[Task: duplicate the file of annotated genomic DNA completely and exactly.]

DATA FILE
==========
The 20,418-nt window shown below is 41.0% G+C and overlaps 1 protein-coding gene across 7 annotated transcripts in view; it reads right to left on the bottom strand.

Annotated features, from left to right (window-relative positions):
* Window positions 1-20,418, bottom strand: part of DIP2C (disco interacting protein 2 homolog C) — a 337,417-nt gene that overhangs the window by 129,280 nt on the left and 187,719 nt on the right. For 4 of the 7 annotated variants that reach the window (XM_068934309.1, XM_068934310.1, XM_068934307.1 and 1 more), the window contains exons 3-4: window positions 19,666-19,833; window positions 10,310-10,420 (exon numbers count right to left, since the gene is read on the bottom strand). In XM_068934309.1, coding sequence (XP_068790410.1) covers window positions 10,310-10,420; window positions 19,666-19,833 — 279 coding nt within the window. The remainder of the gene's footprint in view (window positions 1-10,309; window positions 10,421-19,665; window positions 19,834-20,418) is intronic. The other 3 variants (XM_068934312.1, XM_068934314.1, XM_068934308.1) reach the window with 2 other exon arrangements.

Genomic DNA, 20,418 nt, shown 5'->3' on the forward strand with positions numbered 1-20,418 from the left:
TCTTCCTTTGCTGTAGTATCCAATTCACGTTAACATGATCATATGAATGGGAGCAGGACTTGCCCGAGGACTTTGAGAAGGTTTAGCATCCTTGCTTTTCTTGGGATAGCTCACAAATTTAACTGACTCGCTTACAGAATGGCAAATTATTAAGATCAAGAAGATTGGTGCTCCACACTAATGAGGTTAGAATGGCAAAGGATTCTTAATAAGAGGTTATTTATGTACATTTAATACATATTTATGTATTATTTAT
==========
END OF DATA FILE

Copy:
The 20,418-nt window shown below is 41.0% G+C and overlaps 1 protein-coding gene across 7 annotated transcripts in view; it reads right to left on the bottom strand.

Annotated features, from left to right (window-relative positions):
* Window positions 1-20,418, bottom strand: part of DIP2C (disco interacting protein 2 homolog C) — a 337,417-nt gene that overhangs the window by 129,280 nt on the left and 187,719 nt on the right. For 4 of the 7 annotated variants that reach the window (XM_068934309.1, XM_068934310.1, XM_068934307.1 and 1 more), the window contains exons 3-4: window positions 19,666-19,833; window positions 10,310-10,420 (exon numbers count right to left, since the gene is read on the bottom strand). In XM_068934309.1, coding sequence (XP_068790410.1) covers window positions 10,310-10,420; window positions 19,666-19,833 — 279 coding nt within the window. The remainder of the gene's footprint in view (window positions 1-10,309; window positions 10,421-19,665; window positions 19,834-20,418) is intronic. The other 3 variants (XM_068934312.1, XM_068934314.1, XM_068934308.1) reach the window with 2 other exon arrangements.

Genomic DNA, 20,418 nt, shown 5'->3' on the forward strand with positions numbered 1-20,418 from the left:
TCTTCCTTTGCTGTAGTATCCAATTCACGTTAACATGATCATATGAATGGGAGCAGGACTTGCCCGAGGACTTTGAGAAGGTTTAGCATCCTTGCTTTTCTTGGGATAGCTCACAAATTTAACTGACTCGCTTACAGAATGGCAAATTATTAAGATCAAGAAGATTGGTGCTCCACACTAATGAGGTTAGAATGGCAAAGGATTCTTAATAAGAGGTTATTTATGTACATTTAATACATATTTATGTATTATTTAT